page fault panic tracked down (selwakeuppri()) - really sound/pcm/*

Don Lewis truckman at
Tue Jan 6 14:45:48 PST 2004

On  6 Jan, Stefan Ehmann wrote:
> On Tue, 2004-01-06 at 20:05, Don Lewis wrote:
>> On  6 Jan, Stefan Ehmann wrote:
>> > I'm also still not sure why I got three "bad bufsize" panics in a row
>> > all of the sudden instead of page faults. (Most of the previous kernels
>> > were built without INVARIANTS - but at least some with).
>> I forgot that historially the kernel options were not used when building
>> modules.  I think they are used right now, and were used for a while in
>> the recent past.
> Finally found out in the handbook why debugging of the modules didn't
> work and now got it right it seems.
> #0  doadump () at /usr/src/sys/kern/kern_shutdown.c:240
> #1  0xc04e5178 in boot (howto=256) at
> /usr/src/sys/kern/kern_shutdown.c:372
> #2  0xc04e5507 in panic () at /usr/src/sys/kern/kern_shutdown.c:550
> #3  0xc07eb648 in feed_vchan_s16 (f=0xc3967c00, c=0x0, b=0xc37d0000 "", 
>     count=2048, source=0xc3741500) at
> /usr/src/sys/dev/sound/pcm/vchan.c:80
> #4  0xc07e1c6d in sndbuf_feed (from=0xc3741500, to=0xc3741600, 
>     channel=0xc37a8880, feeder=0xc3967c00, count=3279164672) at
> feeder_if.h:60
> #5  0xc07e2225 in chn_wrfeed (c=0xc37a8880)
>     at /usr/src/sys/dev/sound/pcm/channel.c:221
> #6  0xc07e227c in chn_wrintr (c=0x800)
>     at /usr/src/sys/dev/sound/pcm/channel.c:237
> #7  0xc07e2990 in chn_intr (c=0x800)
>     at /usr/src/sys/dev/sound/pcm/channel.c:483
> #8  0xc07fba2f in csa_intr (p=0xc37a8700)
>     at /usr/src/sys/dev/sound/pci/csapcm.c:623
> #9  0xc07fa724 in csa_intr (arg=0xc37a8600)
>     at /usr/src/sys/dev/sound/pci/csa.c:532
> #10 0xc04d1612 in ithread_loop (arg=0xc1737b00)
>     at /usr/src/sys/kern/kern_intr.c:544
> #11 0xc04d0604 in fork_exit (callout=0xc04d1480 <ithread_loop>, arg=0x0,
>     frame=0x0) at /usr/src/sys/kern/kern_fork.c:796

This code is really, really hard to follow, but it looks like there are
some assumptions about buffer sizes that could be violated and cause bad
things to happen.

In chn_wrfeed(), we have the following bits of code:

        struct snd_dbuf *b = c->bufhard;
        struct snd_dbuf *bs = c->bufsoft;
        unsigned int ret, amt;

       amt = sndbuf_getfree(b);
       sndbuf_feed(bs, b, c, c->feeder, amt)

sndbuf_feed() looks like:

sndbuf_feed(struct snd_dbuf *from, struct snd_dbuf *to, struct pcm_channel *chan
nel, struct pcm_feeder *feeder, unsigned int count)
        if (sndbuf_getfree(to) < count)
                return EINVAL;
        count = FEEDER_FEED(feeder, channel, to->tmpbuf, count, from);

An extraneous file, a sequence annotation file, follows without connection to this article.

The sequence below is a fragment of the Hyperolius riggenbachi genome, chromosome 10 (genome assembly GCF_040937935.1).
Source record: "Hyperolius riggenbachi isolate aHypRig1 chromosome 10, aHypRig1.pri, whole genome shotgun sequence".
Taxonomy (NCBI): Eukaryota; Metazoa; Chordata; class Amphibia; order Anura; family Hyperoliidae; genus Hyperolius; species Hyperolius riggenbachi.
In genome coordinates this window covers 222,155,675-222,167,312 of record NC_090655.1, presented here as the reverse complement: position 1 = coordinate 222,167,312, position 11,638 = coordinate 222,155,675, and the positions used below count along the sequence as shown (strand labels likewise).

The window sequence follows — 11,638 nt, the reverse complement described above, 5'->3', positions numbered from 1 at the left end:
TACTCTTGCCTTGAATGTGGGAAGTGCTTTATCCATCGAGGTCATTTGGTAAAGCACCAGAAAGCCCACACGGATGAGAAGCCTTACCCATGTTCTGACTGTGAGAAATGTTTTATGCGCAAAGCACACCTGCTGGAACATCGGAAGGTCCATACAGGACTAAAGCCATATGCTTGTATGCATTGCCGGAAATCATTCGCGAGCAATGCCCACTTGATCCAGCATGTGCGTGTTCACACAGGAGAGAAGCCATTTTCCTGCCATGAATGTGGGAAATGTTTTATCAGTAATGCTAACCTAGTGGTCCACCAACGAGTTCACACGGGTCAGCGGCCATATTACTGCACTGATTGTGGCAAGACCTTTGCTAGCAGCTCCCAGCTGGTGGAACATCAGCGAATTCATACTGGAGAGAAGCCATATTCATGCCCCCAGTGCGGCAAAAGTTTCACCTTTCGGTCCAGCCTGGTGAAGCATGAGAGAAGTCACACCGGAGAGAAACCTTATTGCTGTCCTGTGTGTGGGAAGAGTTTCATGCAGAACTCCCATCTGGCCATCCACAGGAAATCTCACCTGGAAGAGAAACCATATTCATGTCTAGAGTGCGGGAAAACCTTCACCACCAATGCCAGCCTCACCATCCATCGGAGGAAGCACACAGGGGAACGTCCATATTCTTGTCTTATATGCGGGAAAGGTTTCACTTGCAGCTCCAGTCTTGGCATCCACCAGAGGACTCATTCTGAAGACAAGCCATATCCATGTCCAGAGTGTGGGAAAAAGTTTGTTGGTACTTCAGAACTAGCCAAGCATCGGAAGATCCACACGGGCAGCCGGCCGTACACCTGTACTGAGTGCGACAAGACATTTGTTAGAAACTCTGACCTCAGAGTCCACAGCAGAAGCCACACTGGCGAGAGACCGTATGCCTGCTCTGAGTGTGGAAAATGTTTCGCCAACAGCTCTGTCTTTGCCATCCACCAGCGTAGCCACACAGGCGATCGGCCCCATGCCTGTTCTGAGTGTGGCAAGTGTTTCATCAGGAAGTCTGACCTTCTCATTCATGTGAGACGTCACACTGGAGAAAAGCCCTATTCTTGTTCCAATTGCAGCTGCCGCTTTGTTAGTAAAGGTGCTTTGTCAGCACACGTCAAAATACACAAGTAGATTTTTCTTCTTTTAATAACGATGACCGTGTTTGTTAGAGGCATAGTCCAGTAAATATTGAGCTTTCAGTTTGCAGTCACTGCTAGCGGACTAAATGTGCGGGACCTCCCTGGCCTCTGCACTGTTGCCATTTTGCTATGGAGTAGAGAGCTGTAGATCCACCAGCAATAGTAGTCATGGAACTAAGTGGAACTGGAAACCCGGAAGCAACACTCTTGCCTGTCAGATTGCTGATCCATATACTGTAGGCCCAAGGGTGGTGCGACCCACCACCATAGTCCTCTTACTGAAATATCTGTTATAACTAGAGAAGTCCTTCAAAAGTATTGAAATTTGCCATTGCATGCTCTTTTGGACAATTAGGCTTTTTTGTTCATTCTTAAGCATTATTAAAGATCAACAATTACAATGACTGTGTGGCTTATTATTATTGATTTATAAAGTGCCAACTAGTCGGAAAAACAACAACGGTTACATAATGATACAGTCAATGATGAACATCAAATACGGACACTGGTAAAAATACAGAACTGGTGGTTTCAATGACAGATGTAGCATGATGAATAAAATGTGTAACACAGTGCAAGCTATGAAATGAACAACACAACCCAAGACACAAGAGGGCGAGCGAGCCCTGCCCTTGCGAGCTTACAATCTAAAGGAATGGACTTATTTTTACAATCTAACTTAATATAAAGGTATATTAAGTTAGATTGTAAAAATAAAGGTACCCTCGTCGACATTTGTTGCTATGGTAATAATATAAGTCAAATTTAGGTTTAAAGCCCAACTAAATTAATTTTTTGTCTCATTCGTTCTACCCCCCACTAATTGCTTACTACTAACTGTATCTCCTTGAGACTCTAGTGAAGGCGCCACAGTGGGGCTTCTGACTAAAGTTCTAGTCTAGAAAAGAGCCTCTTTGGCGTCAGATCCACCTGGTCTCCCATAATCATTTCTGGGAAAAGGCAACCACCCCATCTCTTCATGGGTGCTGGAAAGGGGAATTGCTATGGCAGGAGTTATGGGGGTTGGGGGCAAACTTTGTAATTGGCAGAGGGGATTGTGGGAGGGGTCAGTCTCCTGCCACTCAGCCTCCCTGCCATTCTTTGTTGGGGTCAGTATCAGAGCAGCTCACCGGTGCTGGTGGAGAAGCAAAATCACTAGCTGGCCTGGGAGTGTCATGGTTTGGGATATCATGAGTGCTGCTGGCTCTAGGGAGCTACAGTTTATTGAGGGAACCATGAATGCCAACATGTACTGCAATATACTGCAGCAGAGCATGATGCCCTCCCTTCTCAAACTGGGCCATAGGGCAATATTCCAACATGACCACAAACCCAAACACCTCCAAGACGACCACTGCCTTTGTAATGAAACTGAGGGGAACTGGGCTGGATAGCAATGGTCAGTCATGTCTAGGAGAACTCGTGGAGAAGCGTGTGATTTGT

[ snip ]

In this case, FEEDER_FEED() invokes feed_vchan_s16(), which looks like:

static int
feed_vchan_s16(struct pcm_feeder *f, struct pcm_channel *c, u_int8_t *b, u_int32
_t count, void *source)
        /* we're going to abuse things a bit */
        struct snd_dbuf *src = source;
[ snip ]
        KASSERT(sndbuf_getsize(src) >= count, ("bad bufsize"));
        count &= ~1;
        bzero(b, count);
[ snip ]
        dst = (int16_t *)b;
        tmp = (int16_t *)sndbuf_getbuf(src);
        bzero(tmp, count);

We start off by calculation the amount to copy as the amount of free
space in bufhard.  In sndbuf_feed() "to" points to bufhard and we
validate the amount of data to copy is will fit into the available free
space.  In feed_vchan_16, the pointer to the destination buffer is in
"b", and source/src points to bufsoft.  We get a pointer to the actual
buffer for bufsoft and then bzero the desired number of bytes.  But what
if the bufsoft buffer is smaller than the bufhard buffer?  It doesn't
look like the buffer sizes are forced to match.  When chn_setblocksize()
is called, it calls sndbuf_remalloc on the channel's bufsoft, which will
free and rellocate the buffer, but it does not do the same for bufhard.
If bufsoft shrinks, feed_vchan_s16() is likely stomp the wrong thing on
the heap.

When the sound channel is closed, dsp_close() calls chn_reset(), which
calls chn_setblocksize(c, 0, 0) ...

It looks like there will be one final interrupt after dsp_close().
dsp_close() calls chn_flush(), which flushes the remaining buffered
data.  Any interrupts which happen after the final call to chn_sleep()
won't be serviced until after the channel mutex is unlocked and the
dsp_close() code has had a chance to put things in a bad state.
chn_flush() should probably wait for the final interrupt, possibly using
a flag set by the interrupt handler to signal that the handler has seen
the buffer drain (and the handler should not call chn_dmaupdate(), I

The dsp_read() and dsp_write() routines should lock the channels to
protect the flag manipulations.

Some of this stuff is hairy enough that I don't want to touch it.  I
think a sound code expert is needed ...

More information about the freebsd-current mailing list